Rural counties have surpassed their previous maximum and the statewide number is not far behind. If we look at the more recent graph, we can see that whereas case rates are rising most in non-Atlanta metro counties, they are either leveling off (Atlanta counties of Fulton and DeKalb) or rising at a slower rate (Atlanta suburbs). This phenomenon of two Georgia pandemics can possibly be attributed to a combination of factors: Atlanta metro has higher vaccination rates, there are different leadership and public health measures, as well as education levels and political leanings that contribute to public attitudes about the virus.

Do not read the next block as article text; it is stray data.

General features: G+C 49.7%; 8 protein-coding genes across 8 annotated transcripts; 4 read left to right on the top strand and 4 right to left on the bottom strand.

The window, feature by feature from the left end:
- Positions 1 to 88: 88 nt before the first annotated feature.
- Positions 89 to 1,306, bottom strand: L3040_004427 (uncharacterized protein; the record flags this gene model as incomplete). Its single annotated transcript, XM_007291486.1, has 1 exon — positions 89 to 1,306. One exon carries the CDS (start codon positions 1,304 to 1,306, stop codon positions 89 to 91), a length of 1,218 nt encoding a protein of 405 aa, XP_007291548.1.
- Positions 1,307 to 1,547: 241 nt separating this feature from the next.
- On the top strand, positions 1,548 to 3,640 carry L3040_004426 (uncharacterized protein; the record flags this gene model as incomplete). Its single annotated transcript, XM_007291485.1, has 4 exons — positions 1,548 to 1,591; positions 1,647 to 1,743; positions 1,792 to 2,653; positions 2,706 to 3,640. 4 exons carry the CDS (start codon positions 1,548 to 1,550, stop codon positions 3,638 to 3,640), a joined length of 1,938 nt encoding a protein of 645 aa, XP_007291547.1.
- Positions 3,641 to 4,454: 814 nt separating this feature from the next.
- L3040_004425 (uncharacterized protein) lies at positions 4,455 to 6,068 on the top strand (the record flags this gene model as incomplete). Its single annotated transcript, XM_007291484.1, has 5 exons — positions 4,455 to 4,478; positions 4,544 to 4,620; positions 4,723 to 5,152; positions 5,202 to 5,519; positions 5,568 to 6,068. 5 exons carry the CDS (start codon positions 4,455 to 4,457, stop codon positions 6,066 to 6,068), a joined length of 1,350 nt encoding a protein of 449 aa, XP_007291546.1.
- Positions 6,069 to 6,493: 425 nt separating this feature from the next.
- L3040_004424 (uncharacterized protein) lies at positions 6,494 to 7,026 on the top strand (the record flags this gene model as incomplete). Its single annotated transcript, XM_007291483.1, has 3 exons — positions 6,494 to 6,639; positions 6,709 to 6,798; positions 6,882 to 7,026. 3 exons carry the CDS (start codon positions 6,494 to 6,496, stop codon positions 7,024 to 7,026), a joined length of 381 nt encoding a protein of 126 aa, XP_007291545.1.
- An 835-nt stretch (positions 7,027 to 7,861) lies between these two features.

In addition to looking at cases by county type, we can also look at them by age group. The graph below shows the weekly PCR case totals for each age group over the past 8 weeks. The state does not provide demographic data for antigen cases.
Almost all age groups continue to see cases rise. But things have leveled off for those 80+. Interestingly, this is the first time ever that 18-29 year olds have ceded the top spot for new cases. Instead, 10-17 year olds (middle and high school students) are the largest source of cases this week, with cases nearly doubling over the past week.
But as intense as that appears for 10-17 year olds in Georgia, test positivity from Georgia and the top 10 states for new case rate shows us that these states have no idea how intense disease is for this age group. The goal is to be at or below 5%. The higher you are above 5%, the more cases you’re missing. And test positivity is consistently highest for K-12 aged children.